CARACAS (Reuters) - An imprisoned former Caracas police commissioner at the center of stalled political talks between Venezuela’s government and opposition ended a hunger strike on Sunday after demands for his release due to frail health were rejected.
Ivan Simonovis, 54, was sentenced to 30 years behind bars after being convicted of participating in the assassination of four protesters during a march that triggered a brief coup against the late President Hugo Chavez in 2002.
His hunger strike, launched on Tuesday, failed to legally advance the cause of his liberation and went against the will of his family. “I don’t want a dead hero, I want a living husband,” his wife Bony Pertinez told local media. She confirmed to Reuters that Simonovis had started eating again.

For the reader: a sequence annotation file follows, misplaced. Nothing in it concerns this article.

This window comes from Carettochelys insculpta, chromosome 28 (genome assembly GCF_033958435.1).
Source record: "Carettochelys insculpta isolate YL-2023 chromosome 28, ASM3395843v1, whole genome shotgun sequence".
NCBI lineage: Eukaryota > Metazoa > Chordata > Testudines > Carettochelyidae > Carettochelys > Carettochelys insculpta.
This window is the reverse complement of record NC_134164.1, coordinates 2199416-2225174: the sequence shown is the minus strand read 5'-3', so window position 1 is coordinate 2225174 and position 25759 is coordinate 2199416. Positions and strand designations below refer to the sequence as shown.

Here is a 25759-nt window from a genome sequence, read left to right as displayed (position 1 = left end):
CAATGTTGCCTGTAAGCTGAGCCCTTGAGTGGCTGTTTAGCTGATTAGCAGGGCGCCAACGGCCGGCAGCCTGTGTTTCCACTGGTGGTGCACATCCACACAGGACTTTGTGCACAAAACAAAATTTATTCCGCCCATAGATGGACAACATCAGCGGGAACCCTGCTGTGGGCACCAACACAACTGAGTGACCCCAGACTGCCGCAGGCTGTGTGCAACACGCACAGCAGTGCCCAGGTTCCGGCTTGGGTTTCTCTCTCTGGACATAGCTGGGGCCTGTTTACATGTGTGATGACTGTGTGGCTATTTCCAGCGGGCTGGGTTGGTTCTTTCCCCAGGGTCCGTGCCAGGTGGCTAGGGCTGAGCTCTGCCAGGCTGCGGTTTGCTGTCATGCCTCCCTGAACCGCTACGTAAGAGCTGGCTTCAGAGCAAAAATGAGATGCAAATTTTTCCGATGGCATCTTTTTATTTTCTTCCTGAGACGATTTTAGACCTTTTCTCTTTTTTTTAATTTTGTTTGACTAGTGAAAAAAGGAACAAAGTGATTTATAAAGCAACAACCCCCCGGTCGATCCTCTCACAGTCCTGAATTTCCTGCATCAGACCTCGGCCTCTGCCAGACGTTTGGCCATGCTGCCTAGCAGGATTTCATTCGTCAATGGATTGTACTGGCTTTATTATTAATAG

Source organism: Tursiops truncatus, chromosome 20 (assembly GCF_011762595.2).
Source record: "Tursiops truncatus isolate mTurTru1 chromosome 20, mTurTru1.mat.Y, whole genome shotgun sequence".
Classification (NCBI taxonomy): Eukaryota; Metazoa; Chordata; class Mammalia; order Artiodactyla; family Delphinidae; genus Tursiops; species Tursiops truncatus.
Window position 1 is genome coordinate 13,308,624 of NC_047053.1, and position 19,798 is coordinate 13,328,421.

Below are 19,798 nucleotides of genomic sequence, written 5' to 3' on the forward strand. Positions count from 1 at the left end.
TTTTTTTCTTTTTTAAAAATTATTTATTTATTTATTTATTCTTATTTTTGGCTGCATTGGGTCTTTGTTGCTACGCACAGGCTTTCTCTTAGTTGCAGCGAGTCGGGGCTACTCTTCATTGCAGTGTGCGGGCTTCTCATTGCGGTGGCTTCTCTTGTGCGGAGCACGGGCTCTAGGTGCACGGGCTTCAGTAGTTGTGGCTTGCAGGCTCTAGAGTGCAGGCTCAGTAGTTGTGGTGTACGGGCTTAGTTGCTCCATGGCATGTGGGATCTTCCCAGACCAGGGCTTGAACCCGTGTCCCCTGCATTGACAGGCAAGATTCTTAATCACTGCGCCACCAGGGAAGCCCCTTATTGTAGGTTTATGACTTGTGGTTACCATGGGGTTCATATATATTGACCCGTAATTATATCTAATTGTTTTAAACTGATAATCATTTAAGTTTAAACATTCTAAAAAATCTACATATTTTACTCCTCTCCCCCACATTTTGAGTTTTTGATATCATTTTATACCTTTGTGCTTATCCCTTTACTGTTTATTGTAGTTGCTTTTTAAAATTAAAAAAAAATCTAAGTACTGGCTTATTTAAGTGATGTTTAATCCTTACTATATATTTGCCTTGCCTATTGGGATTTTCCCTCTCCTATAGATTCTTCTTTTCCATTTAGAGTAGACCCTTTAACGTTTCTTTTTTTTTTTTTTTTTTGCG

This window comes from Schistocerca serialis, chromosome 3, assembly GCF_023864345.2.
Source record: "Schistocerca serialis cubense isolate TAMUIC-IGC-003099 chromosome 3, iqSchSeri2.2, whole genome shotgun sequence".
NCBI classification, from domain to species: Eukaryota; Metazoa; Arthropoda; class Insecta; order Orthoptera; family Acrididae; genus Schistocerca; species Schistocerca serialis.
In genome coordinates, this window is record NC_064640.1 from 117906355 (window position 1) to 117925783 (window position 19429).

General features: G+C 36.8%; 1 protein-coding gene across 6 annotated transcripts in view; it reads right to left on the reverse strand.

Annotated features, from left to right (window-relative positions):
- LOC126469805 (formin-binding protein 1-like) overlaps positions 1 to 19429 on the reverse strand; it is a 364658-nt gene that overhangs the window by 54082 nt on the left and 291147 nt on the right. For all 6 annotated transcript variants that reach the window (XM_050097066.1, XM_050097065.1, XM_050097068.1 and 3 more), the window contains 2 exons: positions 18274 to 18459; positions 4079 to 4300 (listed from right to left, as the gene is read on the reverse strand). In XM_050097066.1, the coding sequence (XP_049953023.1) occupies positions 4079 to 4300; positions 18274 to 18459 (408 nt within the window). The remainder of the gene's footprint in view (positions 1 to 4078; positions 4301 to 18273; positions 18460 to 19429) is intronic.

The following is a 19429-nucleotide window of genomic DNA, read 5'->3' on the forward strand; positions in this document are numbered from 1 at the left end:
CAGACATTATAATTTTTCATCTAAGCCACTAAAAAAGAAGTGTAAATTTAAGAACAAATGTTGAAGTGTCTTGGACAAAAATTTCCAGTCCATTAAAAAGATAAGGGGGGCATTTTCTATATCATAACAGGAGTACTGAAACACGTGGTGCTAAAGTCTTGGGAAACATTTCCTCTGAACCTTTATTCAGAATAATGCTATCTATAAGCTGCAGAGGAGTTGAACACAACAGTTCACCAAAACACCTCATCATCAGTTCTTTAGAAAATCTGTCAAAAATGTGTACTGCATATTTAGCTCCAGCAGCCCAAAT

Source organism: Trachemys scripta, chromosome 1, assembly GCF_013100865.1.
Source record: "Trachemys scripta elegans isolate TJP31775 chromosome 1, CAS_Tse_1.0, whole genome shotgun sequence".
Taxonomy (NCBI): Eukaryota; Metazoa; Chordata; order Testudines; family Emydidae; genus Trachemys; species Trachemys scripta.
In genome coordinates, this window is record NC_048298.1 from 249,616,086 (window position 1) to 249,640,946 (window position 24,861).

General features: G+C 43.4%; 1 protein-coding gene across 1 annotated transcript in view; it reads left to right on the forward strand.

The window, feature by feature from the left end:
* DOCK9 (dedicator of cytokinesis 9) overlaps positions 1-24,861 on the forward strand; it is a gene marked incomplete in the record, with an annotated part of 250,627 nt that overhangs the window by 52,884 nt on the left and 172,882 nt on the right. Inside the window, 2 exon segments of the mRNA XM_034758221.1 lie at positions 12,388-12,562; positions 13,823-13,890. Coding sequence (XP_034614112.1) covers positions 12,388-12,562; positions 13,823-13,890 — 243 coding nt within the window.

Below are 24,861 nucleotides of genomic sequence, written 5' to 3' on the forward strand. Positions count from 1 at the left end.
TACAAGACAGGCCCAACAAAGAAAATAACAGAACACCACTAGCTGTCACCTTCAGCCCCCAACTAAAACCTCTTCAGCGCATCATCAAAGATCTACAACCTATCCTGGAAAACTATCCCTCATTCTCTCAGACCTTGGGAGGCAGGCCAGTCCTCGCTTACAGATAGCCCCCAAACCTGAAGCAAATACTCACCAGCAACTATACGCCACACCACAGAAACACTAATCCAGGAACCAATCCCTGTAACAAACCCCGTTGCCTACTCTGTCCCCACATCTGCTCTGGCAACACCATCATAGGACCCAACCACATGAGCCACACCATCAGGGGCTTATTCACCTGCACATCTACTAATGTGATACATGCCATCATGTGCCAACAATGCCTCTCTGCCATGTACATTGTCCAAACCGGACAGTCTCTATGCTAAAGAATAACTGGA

“I will let honest Venezuelans continue to fight for my freedom,” Simonovis tweeted.
Freedom for Simonovis has become a rallying cry for the opposition, which has expressed outrage at his imprisonment in a small cell and says his osteoporosis requires urgent medical attention.
The government has countered that a public prosecutor who recently visited Simonovis found him to be “in good health.”
For government supporters, Simonovis is a dangerous and violent saboteur who played a role in illegally unseating a democratically elected president. He was sentenced in 2009 after lengthy proceedings. Several other officers were convicted.
The issue was a factor in last month’s collapse of negotiations between the opposition and President Nicolas Maduro’s government. The talks had been aimed at ending street protests that had been raging since February.
Reporting by Alexandra Ulmer; Additional reporting by Diego Ore; Editing by Eric Walsh